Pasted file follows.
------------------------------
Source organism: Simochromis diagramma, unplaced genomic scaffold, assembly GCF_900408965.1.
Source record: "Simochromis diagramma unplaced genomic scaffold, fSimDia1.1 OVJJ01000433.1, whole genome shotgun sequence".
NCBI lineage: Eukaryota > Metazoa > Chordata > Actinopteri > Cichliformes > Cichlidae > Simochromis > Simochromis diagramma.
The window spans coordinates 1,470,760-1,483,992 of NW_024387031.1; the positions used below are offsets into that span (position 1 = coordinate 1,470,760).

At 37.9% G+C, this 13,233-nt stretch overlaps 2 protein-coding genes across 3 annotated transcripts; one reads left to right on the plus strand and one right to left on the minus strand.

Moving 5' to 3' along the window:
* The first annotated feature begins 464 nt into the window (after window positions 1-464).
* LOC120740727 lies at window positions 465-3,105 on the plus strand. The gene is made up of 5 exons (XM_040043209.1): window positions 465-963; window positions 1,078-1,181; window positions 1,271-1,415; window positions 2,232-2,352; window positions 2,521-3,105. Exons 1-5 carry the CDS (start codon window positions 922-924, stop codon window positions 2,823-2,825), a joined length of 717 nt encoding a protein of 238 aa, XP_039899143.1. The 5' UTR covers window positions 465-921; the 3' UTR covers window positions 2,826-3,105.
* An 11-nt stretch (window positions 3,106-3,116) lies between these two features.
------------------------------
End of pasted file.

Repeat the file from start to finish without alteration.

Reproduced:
Source organism: Simochromis diagramma, unplaced genomic scaffold, assembly GCF_900408965.1.
Source record: "Simochromis diagramma unplaced genomic scaffold, fSimDia1.1 OVJJ01000433.1, whole genome shotgun sequence".
NCBI lineage: Eukaryota > Metazoa > Chordata > Actinopteri > Cichliformes > Cichlidae > Simochromis > Simochromis diagramma.
The window spans coordinates 1,470,760-1,483,992 of NW_024387031.1; the positions used below are offsets into that span (position 1 = coordinate 1,470,760).

At 37.9% G+C, this 13,233-nt stretch overlaps 2 protein-coding genes across 3 annotated transcripts; one reads left to right on the plus strand and one right to left on the minus strand.

Moving 5' to 3' along the window:
* The first annotated feature begins 464 nt into the window (after window positions 1-464).
* LOC120740727 lies at window positions 465-3,105 on the plus strand. The gene is made up of 5 exons (XM_040043209.1): window positions 465-963; window positions 1,078-1,181; window positions 1,271-1,415; window positions 2,232-2,352; window positions 2,521-3,105. Exons 1-5 carry the CDS (start codon window positions 922-924, stop codon window positions 2,823-2,825), a joined length of 717 nt encoding a protein of 238 aa, XP_039899143.1. The 5' UTR covers window positions 465-921; the 3' UTR covers window positions 2,826-3,105.
* An 11-nt stretch (window positions 3,106-3,116) lies between these two features.